Molly, as Joyce suspected, had a myelomeningocele. Her spine had split open, leaving the spinal cord exposed, and bone spurs grew like a cliff’s rocky crag from the vertebrae at the upper end of the split. Tulipan and neurosurgery resident Dr. Jeff Albea carefully removed the fat and flesh that had grown around the spur and formed the lump, and then the bits and pieces of the spur. Finally, they sewed a tough synthetic dura over the spinal cord, covered that with a flap of flesh, and closed Molly’s incision, leaving her back flat.

Patients like Molly, who receive surgery like that provided by Tulipan, typically recover well. “They can grow normally,” Tulipan said. The back part of the vertebrae, where the rip occurred, offers little structural support, he said, and the rib cage further supports the trunk.

The Vander-bilt surgeons say their part in this tale is minimal. They were doing their jobs, although their fees were waived. The larger story, they say, is about the determination and love of the Hills taking on such a huge task.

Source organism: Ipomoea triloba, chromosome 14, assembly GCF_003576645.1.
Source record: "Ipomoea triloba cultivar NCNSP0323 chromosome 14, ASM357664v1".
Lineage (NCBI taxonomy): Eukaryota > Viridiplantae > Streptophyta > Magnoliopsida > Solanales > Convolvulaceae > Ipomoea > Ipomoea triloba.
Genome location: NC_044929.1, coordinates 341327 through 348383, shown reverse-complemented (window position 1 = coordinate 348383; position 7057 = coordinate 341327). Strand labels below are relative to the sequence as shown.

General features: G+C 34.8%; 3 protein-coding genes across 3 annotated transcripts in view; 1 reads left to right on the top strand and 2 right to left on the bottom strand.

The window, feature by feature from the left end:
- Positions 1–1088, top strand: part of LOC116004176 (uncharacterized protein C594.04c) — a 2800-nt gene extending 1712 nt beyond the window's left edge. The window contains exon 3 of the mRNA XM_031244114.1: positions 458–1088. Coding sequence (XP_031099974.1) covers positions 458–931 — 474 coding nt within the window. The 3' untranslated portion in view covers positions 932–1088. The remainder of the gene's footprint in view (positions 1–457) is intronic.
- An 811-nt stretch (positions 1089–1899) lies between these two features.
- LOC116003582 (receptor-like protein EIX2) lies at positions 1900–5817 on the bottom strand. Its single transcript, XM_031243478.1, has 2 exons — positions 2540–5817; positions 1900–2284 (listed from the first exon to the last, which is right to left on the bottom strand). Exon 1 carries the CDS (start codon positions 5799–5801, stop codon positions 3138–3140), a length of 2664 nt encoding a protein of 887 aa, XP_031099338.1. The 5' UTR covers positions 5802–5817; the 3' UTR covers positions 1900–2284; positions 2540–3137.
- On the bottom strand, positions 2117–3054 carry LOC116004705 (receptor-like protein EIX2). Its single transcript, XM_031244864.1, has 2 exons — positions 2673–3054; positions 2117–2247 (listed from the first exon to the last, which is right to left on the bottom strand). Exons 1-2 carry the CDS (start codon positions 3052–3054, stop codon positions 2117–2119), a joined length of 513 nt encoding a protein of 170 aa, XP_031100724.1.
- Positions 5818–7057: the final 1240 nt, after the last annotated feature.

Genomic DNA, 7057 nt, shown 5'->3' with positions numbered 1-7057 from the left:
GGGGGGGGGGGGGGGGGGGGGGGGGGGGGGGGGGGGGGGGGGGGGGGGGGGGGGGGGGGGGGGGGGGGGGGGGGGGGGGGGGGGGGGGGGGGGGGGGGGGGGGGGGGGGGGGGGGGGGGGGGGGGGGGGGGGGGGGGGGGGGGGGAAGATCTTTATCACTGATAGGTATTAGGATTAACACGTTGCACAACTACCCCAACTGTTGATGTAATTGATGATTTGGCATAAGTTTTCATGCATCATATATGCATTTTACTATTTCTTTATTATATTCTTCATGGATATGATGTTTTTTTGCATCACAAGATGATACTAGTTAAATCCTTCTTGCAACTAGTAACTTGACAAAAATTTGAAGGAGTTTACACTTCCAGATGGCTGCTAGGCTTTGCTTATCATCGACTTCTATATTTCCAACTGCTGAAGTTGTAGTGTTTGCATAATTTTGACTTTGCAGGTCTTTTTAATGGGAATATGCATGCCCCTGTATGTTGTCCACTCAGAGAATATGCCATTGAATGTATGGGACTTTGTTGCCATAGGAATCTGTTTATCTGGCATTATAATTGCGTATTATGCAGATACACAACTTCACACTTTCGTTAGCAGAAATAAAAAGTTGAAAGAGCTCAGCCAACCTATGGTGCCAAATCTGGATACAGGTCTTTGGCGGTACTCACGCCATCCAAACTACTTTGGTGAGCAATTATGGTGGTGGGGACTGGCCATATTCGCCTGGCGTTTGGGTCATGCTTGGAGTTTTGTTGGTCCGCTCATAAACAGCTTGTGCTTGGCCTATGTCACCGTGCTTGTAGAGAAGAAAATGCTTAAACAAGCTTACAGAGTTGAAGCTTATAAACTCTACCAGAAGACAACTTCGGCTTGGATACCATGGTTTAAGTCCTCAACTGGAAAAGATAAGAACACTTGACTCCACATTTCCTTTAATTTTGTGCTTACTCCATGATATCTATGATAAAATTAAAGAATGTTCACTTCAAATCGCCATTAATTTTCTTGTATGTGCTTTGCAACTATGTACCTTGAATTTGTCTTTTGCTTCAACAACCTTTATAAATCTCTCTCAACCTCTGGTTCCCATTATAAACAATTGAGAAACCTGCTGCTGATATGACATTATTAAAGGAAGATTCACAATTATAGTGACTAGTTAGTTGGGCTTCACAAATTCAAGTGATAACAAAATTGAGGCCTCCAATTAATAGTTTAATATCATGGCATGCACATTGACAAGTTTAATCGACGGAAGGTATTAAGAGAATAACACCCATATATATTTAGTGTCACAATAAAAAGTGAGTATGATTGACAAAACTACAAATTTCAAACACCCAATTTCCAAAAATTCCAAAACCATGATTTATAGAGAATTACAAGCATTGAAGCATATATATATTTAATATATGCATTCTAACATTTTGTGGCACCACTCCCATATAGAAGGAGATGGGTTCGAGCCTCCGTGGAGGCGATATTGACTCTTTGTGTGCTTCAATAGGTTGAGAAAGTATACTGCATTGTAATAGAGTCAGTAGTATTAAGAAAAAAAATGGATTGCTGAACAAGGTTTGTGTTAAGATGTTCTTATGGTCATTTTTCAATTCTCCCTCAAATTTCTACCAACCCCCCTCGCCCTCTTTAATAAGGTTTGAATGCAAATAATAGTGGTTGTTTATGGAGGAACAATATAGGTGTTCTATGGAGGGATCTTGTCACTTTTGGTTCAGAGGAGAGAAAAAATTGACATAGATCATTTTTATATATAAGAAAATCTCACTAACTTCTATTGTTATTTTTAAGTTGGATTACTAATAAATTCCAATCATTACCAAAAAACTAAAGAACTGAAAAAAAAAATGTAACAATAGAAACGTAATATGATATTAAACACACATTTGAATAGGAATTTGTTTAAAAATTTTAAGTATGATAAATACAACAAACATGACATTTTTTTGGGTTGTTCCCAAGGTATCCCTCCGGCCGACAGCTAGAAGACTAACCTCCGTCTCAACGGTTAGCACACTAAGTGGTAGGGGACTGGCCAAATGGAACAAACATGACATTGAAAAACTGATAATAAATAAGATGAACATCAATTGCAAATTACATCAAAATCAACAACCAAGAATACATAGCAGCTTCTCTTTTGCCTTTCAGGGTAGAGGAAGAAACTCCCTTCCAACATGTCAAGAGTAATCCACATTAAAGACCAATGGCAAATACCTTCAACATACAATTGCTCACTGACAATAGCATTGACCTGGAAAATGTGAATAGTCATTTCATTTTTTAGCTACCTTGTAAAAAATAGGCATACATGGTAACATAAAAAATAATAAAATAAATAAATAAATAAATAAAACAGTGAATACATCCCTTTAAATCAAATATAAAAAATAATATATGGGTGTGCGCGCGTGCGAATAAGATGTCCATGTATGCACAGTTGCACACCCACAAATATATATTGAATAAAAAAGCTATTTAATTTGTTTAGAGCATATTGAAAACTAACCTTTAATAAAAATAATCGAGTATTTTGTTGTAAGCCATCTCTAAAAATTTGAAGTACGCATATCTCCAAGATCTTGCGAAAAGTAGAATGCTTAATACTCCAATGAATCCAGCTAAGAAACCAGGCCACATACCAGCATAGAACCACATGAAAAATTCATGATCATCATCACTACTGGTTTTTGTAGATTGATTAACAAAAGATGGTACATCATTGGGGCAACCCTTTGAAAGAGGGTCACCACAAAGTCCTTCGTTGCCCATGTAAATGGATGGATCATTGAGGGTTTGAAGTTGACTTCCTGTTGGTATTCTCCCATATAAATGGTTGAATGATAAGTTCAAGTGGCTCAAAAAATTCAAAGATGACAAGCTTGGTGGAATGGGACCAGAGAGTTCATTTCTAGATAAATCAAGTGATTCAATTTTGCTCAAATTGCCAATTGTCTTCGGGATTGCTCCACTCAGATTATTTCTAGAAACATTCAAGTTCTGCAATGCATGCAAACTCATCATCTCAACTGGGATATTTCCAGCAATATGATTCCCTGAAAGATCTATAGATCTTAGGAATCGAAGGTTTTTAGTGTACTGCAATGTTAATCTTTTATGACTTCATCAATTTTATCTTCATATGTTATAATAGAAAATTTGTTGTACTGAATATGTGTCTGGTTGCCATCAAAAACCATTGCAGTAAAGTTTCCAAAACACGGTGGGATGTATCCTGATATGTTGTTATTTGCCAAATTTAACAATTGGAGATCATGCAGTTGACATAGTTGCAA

The Hills view it differently. Their part, too, is one they were called to do. “The choice to be in China was not ours,” Joyce said. “The choice was to obey “ a calling as Christians.

With millions of orphans around the world, Robin says people from time to time mention the vast challenge of caring for them all and question the couple’s impact.

“It’s like the story of the starfish,” said Robin, holding Kaitlyn in his arms. “There was a man who walked along the beach, picking up starfish and throwing them back into the ocean. Another man came along and asked him, ‘Do you think you’re really making a difference?’ And the first man told him, as he picked up another starfish, ‘It makes a difference to that one.’

“We can’t solve the whole problem,” Robin said. “But we can make a difference.” Now the Hills have 11 foster children.

The Hills recently began their trek back to China, with Molly and Kaitlyn and their newly repaired bodies. The girls were oblivious to their plight, and now are just as unknowing about their rescue. But one day, when they’re old enough to realize what they faced, and how a couple of strangers picked them up and took them halfway around the world to even more strangers, they’ll realize their story was perhaps a fairy tale. And they can begin their stories.